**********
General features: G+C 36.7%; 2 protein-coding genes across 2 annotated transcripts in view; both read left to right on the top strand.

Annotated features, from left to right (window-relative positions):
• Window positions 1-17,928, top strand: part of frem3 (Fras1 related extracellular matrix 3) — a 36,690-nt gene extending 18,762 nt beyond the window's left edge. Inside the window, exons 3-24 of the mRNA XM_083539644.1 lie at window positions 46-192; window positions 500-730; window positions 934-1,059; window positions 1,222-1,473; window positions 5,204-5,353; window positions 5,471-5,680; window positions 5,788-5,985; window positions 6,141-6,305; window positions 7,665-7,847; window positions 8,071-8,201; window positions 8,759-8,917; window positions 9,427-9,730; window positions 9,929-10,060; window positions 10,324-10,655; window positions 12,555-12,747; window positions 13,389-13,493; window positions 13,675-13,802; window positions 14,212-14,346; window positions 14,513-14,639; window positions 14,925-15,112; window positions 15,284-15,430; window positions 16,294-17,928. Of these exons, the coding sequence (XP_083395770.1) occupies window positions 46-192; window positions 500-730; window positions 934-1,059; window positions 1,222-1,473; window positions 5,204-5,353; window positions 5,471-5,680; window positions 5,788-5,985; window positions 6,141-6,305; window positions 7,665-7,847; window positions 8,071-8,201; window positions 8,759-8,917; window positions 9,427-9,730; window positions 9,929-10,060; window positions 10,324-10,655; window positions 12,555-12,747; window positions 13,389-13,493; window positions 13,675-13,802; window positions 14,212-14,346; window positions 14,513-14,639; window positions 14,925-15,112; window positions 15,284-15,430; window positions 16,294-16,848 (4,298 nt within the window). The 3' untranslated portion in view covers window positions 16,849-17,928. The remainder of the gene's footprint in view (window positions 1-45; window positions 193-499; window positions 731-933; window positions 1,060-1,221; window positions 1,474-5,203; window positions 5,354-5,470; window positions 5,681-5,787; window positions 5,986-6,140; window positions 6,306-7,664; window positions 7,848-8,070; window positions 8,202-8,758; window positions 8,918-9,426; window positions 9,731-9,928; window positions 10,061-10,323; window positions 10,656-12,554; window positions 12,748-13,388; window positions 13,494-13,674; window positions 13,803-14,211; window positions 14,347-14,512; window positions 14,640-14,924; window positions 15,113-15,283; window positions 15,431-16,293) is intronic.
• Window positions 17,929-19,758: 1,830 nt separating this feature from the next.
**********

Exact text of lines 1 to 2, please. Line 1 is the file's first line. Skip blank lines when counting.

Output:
General features: G+C 36.7%; 2 protein-coding genes across 2 annotated transcripts in view; both read left to right on the top strand.

Annotated features, from left to right (window-relative positions):